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Emma Talbot wins the 8th edition of the Max Mara Art Prize for Women
Emma Talbot. Photo: Thierry Bal / Max Mara Prize.



LONDON.- Max Mara, Whitechapel Gallery and Collezione Maramotti announced Emma Talbot as the winner of the Max Mara Art Prize for Women.

This prestigious prize supports UK-based female artists who have not previously had a major solo exhibition. Awarded in alternate years since 2005, it is the only visual art prize of its kind in the UK. As the winner Talbot will spend six months in Italy on a bespoke residency planned for later this year*, creating a new body of work to be shown in 2021 first at the Whitechapel Gallery and then at the Collezione Maramotti, Reggio Emilia, Italy.

Iwona Blazwick, OBE, Director of the Whitechapel Gallery, announced Talbot as the eighth winner of the Max Mara Art Prize for Women at a ceremony held at Whitechapel Gallery, London. She was chosen from a shortlist including Allison Katz, Katie Schwab, Tai Shani, and Hanna Tuulikki, by a panel of art-world experts comprising gallerist Florence Ingleby, artist Chantal Joffe, collector Fatima Maleki and art critic Hettie Judah, chaired by Blazwick.

Emma Talbot (b. 1969, UK) lives and works in London. Her work in drawing, painting, installation and sculpture explores the inner landscape of personal thought, emotion and narrative. These individual subjectivities are then cast into wider narratives, addressing prevalent contemporary concerns. Her work is often hand-drawn or painted onto silk or other textiles, and incorporates her own writing or quotes from other sources. It explores the personal as political, social politics, gender, the natural world, and our intimacy with technology and language.

Talbot’s winning proposal for the Max Mara Art Prize for Women questions deeply rooted positions of power, governance, attitudes to nature and representations of women, through an acutely personal lens. It takes as a starting point Gustav Klimt’s painting Three Ages of Woman (1905), which features a naked elderly woman standing in apparent shame. The painting is housed at the Galleria Nazionale d’Arte Moderna in Rome and Talbot will have the opportunity to see it first-hand during her residency in Italy. In her work for the Prize, Talbot intends to animate the figure of the older woman as someone with agency, who overcomes a series of trials similar to The Twelve Labors of Hercules. Through her modern-day trials, Talbot will invest the woman with the potential to reconstruct contemporary society, countering prevalent negative attitudes to ageing.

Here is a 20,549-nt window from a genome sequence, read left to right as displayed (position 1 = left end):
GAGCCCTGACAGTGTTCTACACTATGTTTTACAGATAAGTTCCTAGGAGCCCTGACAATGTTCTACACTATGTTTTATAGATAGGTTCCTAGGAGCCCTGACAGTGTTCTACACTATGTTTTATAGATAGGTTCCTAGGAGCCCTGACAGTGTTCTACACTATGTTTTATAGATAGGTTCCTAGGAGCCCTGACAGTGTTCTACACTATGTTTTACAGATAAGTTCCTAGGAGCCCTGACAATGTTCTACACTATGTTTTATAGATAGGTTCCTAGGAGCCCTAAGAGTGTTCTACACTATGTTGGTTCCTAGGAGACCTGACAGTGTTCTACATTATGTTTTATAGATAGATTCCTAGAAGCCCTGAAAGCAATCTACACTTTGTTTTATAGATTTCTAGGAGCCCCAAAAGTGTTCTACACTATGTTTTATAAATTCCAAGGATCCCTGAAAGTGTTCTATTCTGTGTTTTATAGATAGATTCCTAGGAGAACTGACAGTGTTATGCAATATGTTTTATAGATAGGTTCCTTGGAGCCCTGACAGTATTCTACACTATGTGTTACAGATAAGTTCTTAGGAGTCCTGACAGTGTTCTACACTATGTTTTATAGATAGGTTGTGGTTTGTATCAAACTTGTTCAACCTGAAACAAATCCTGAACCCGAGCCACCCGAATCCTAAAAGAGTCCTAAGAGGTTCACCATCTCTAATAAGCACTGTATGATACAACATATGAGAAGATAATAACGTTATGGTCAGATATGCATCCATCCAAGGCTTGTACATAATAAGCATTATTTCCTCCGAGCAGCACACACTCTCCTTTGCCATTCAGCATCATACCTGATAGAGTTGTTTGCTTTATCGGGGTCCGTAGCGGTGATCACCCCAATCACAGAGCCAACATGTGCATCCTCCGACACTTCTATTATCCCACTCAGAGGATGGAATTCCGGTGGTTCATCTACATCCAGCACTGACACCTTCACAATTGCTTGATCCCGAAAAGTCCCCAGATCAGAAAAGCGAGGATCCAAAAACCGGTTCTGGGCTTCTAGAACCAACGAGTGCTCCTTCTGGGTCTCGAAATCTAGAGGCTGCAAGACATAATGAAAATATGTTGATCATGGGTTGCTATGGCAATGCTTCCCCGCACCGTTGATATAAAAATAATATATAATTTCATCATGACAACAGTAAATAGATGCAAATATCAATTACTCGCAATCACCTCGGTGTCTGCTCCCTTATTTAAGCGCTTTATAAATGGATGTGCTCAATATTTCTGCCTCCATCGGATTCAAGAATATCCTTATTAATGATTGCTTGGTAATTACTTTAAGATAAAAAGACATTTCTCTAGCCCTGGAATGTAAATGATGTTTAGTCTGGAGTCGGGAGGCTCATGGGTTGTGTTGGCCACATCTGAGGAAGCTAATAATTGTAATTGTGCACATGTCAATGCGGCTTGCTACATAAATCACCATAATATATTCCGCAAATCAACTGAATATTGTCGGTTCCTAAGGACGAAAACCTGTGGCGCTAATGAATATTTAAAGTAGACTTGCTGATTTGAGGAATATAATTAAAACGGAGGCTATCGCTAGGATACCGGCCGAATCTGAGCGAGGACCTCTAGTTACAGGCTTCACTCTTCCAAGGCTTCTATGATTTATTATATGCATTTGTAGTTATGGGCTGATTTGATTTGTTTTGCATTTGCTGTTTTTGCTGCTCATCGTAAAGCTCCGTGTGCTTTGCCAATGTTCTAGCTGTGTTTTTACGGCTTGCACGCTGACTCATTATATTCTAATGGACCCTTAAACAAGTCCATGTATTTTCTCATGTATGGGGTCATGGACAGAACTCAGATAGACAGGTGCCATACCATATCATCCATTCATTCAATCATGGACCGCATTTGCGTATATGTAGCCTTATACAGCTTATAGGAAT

During her bespoke six-month Italian residency, organised by the Collezione Maramotti and to be finalised later this year, Talbot will spend time in Rome, Reggio Emilia and Sicily to research classical mythology, textile craftsmanship and permaculture.

Beginning in Rome, she will be hosted for two months by prestigious research academy The British School at Rome. Particularly focusing on Herculean myths, she will research designs on Etruscan Pottery which are powerful conveyors of classical mythology.

Textiles are central to Talbot’s work and her stay in Reggio Emilia will offer a unique opportunity to acquire new skills in production. Here she will work with local craftspeople to learn Intarsia, a form of jacquard knitting used to create patterns with multiple colours, a technique which she will use in her final work. Thanks to several side trips to Milan, Como, Florence and Prato, she will also research traditions of painting on silk, primarily amongst Italian fashion houses and particularly focusing on futuristic 1960s prints.

In Catania, Sicily, Talbot will spend time exploring layers of history: visiting ancient archaeological sites and the volcanic terrain to inform a depiction of a landscape that may feature in the final work. She will learn about permaculture, a practice central to much Sicilian agriculture, which offers sustainable and ethical ways of living with the land. Throughout her time in Catania, she will gather material to immediately respond to in a studio, developing work alongside her research.

Emma Talbot said: “This prize comes at a crucial point that seems incredibly timely for me, as I have only recently began to focus fully on my own work, having for many years taken on teaching roles to support my family, as a single parent. The Max Mara Art Prize for Women will help me make the most of this major step. Just at the perfect time, this supportive and amazing opportunity to concentrate totally on my work, and undertake extended first-hand research, will be life-changing.”

Iwona Blazwick said: “Emma Talbot makes radiant drawings and polychromatic sculptures on an epic scale; and combines word and image to express the lyricism and the pain of subjectivity. We are all excited to see how the experience of Italy will impact on the visionary aesthetic of this year’s Max Mara Art Prize winner!”
Luigi Maramotti said: “I’m very proud of the long lasting association with the Whitechapel Gallery and the friendship that I have personally shared with its director, Iwona Blazwick. Emma Talbot crafted a very original project will hopefully leverage on the incredible potentials that Italy offers when it comes to deep-diving into art history, textile techniques and the diversity of territories: all elements crucial to her future endeavour. We are looking forward to welcoming her to Italy and Collezione Maramotti.”










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